Intermediaries (rules until 31 December 2020)

Produced by Tolley
Intermediaries (rules until 31 December 2020)

The following Value Added Tax guidance note Produced by Tolley provides comprehensive and up to date tax information covering:

  • Intermediaries (rules until 31 December 2020)
  • Introduction
  • What is the underlying transaction?
  • What is a disclosed and undisclosed agent?
  • Disclosed agents ― supplies of goods
  • Imported goods from outside the EU
  • Installed or assembled goods
  • Disclosed agents ― supplies of services
  • Zero-rated exported intermediary services
  • Services ― exceptions to the general rule
  • More...

This guidance note provides an overview of the VAT treatment of cross border intermediary services. For information on the provision of agency services in the UK, see the Supply and consideration ― agents and principals guidance note.

The Flowchart ― intermediaries ― arranging a supply of services for EU resident customers provides a useful summary of the points raised below in this guidance note.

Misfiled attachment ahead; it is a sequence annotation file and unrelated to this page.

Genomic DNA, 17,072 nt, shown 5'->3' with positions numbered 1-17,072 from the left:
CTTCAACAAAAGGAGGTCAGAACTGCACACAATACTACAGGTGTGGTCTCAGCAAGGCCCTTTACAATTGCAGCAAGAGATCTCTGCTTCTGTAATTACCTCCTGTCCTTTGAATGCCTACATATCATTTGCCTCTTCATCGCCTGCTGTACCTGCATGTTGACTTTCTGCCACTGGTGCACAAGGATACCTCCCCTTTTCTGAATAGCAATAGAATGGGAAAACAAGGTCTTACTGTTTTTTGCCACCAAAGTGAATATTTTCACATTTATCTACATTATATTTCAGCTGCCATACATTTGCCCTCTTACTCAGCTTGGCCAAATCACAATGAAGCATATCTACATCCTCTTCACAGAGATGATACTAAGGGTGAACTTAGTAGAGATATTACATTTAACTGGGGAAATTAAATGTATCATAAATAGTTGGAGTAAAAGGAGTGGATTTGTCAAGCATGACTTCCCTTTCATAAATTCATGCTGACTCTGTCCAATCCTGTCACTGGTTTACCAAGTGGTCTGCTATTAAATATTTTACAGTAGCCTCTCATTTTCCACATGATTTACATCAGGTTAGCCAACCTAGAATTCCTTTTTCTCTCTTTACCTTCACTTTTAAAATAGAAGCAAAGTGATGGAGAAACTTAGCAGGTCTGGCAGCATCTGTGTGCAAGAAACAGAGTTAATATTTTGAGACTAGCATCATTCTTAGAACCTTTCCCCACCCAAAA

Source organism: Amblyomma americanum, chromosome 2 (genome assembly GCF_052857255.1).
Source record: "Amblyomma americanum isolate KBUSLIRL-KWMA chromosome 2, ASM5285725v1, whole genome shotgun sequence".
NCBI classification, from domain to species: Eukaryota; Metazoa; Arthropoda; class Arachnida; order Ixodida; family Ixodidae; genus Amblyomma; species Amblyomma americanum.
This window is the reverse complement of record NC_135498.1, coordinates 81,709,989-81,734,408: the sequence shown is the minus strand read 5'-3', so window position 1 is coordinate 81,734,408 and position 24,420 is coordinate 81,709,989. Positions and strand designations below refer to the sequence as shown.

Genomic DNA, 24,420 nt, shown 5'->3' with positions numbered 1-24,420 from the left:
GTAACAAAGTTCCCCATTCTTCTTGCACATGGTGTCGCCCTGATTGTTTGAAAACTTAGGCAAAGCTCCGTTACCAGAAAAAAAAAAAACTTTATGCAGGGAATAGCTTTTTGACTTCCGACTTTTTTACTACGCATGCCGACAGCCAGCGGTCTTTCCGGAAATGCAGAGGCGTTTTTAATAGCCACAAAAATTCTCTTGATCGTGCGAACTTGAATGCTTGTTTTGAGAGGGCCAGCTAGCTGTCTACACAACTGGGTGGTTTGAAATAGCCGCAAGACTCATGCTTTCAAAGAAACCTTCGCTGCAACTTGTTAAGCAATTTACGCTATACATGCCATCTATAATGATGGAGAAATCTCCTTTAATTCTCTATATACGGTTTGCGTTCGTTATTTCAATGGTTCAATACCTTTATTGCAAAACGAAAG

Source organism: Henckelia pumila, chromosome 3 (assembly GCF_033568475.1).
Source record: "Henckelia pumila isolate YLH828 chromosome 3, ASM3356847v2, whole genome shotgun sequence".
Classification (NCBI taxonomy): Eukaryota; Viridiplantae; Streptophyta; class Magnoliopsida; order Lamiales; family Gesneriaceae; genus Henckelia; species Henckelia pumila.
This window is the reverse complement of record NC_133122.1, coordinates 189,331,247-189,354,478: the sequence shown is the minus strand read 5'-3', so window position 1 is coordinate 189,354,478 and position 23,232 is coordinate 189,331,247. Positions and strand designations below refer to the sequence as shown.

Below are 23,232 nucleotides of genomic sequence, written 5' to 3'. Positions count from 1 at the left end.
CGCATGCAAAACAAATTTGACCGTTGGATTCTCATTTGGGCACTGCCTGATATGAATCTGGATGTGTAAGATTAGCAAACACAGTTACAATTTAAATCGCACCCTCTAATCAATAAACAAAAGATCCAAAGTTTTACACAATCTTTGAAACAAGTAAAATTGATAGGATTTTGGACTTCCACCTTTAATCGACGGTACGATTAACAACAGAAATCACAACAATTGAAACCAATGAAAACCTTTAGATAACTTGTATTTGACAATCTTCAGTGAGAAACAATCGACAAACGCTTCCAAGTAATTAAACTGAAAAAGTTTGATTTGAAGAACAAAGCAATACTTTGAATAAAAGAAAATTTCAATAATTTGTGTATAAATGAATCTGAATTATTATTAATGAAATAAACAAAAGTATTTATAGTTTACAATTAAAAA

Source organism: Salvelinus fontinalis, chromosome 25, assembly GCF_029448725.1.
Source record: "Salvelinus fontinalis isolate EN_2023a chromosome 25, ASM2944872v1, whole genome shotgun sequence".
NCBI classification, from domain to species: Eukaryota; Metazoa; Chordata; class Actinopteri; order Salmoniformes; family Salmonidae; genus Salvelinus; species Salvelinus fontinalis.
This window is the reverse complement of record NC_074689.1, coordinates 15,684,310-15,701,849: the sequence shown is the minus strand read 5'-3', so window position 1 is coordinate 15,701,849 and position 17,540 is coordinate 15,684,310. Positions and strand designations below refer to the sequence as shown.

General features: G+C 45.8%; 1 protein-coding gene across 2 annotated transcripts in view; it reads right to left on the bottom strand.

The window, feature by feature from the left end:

An intermediary is a third party that arranges or facilitates the making of supplies by other parties. The intermediary can act as a go-between for either the customer or the supplier. Intermediaries are often referred to as:

  1. brokers

  2. buying or selling agents

  3. go-betweens

  4. disclosed agents

  5. agents acting in their own name (undisclosed agents or commissionaires)

HMRC Notice 741A; VTAXPER35500; De Voil Indirect Tax Service V3.195

Intermediaries normally receive a commission for arranging the transaction between the supplier and the customer.

The place of supply of intermediary services follows the same place of supply rules as the underlying service that the intermediary is arranging.

Most intermediary services are covered by the general rule (reverse charge provisions) if they are supplied to a relevant business customer located in another EU member state (B2B transactions) or a customer located outside of the EU. However, there are exceptions to this rule, as explained below.

If the intermediary is acting on behalf of a private consumer / non-business customer, then the rules are more complex and these are also discussed below.

What is the underlying transaction?

In order to determine the correct VAT treatment, the intermediary needs to determine whether the underlying supply is goods or services. If the underlying supply is services, the intermediary will need to ensure that he fully understands the nature and scope of the services supplied as the VAT treatment will depend upon the exact nature of the services being supplied. The general rules for supplies of goods and services are outlined below but are covered in detail in various guidance notes which are linked to this document.

What is

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